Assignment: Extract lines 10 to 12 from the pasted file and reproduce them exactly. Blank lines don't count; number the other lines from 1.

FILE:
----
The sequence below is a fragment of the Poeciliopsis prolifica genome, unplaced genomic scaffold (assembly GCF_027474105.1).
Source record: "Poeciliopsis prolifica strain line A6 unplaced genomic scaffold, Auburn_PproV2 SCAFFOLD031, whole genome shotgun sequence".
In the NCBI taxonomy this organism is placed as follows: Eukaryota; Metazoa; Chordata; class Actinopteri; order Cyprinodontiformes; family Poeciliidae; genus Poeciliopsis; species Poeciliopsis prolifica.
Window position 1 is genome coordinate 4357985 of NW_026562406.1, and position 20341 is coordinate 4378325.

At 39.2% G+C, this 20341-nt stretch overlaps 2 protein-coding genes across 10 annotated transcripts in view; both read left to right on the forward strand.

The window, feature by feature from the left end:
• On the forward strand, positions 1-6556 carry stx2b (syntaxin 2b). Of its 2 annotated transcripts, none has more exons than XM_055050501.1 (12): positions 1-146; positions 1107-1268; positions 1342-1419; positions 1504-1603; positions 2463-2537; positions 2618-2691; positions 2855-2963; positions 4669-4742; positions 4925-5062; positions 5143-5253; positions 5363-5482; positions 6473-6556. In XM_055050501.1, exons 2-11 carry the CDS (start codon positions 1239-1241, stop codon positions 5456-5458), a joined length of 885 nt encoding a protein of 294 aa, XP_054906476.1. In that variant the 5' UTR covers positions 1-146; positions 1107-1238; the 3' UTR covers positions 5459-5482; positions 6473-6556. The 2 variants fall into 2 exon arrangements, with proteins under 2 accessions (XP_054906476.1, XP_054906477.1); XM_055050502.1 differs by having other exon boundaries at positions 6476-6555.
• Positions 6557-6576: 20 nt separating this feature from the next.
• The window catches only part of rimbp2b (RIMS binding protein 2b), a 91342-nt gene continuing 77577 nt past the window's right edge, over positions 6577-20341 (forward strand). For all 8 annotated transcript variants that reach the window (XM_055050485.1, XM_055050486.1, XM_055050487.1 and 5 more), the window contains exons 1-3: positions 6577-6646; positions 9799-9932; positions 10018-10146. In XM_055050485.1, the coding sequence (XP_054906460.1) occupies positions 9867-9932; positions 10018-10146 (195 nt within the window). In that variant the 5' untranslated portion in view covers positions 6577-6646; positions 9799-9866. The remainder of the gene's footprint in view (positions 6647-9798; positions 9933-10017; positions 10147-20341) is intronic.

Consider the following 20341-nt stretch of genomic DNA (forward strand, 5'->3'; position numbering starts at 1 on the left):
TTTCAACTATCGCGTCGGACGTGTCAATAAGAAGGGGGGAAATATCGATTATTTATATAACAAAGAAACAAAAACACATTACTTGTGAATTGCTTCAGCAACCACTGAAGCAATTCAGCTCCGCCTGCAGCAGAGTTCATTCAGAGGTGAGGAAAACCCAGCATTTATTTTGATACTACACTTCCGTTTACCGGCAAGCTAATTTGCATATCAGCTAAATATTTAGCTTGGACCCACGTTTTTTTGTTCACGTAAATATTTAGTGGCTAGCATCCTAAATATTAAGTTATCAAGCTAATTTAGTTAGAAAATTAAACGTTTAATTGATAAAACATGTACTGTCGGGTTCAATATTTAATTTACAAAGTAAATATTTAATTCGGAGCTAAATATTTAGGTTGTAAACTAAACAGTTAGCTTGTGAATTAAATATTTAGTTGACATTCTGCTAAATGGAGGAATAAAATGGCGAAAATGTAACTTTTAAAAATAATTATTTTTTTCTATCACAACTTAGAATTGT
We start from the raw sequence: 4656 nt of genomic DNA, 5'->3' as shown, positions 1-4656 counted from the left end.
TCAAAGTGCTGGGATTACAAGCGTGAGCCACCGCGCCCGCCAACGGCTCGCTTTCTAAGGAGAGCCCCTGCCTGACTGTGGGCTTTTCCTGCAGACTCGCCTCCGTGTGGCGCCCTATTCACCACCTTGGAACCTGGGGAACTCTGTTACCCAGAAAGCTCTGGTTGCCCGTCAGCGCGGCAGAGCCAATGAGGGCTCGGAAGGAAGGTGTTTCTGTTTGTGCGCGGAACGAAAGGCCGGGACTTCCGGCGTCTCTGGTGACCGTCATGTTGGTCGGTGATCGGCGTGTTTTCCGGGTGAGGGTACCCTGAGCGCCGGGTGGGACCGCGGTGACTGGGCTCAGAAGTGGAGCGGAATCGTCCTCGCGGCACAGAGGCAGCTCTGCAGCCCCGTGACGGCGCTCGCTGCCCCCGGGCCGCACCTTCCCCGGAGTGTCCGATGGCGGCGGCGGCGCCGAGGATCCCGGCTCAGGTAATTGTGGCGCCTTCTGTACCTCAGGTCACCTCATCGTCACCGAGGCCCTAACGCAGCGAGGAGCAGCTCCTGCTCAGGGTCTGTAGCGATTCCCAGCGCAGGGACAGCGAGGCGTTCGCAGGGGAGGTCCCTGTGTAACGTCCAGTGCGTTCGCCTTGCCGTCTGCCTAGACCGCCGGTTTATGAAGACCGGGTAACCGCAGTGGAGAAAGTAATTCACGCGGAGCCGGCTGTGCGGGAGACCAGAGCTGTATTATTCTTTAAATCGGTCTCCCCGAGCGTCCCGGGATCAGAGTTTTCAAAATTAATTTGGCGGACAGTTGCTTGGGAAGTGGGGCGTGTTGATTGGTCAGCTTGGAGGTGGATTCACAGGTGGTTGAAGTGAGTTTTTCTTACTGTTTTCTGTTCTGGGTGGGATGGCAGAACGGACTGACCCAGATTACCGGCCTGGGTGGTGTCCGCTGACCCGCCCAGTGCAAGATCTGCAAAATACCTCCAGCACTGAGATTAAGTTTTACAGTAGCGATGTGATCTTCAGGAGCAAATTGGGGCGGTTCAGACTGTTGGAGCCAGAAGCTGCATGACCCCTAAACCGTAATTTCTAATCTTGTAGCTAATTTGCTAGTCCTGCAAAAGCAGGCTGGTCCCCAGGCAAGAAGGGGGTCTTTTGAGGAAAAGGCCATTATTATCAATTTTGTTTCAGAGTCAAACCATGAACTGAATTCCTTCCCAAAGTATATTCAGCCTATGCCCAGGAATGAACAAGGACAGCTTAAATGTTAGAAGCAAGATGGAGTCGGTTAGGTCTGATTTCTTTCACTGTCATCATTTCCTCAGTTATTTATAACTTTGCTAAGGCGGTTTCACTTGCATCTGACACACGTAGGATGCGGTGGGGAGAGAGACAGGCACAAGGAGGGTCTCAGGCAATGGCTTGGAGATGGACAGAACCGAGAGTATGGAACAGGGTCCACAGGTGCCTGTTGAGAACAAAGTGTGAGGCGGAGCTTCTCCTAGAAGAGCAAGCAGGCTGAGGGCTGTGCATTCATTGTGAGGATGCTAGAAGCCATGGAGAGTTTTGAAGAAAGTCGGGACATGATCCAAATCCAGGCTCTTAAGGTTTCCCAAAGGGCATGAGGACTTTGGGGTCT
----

Consider the following 20341-nt stretch of genomic DNA (forward strand, 5'->3'; position numbering starts at 1 on the left):
TTTCAACTATCGCGTCGGACGTGTCAATAAGAAGGGGGGAAATATCGATTATTTATATAACAAAGAAACAAAAACACATTACTTGTGAATTGCTTCAGCAACCACTGAAGCAATTCAGCTCCGCCTGCAGCAGAGTTCATTCAGAGGTGAGGAAAACCCAGCATTTATTTTGATACTACACTTCCGTTTACCGGCAAGCTAATTTGCATATCAGCTAAATATTTAGCTTGGACCCACGTTTTTTTGTTCACGTAAATATTTAGTGGCTAGCATCCTAAATATTAAGTTATCAAGCTAATTTAGTTAGAAAATTAAACGTTTAATTGATAAAACATGTACTGTCGGGTTCAATATTTAATTTACAAAGTAAATATTTAATTCGGAGCTAAATATTTAGGTTGTAAACTAAACAGTTAGCTTGTGAATTAAATATTTAGTTGACATTCTGCTAAATGGAGGAATAAAATGGCGAAAATGTAACTTTTAAAAATAATTATTTTTTTCTATCACAACTTAGAATTGT
We start from the raw sequence: 4656 nt of genomic DNA, 5'->3' as shown, positions 1-4656 counted from the left end.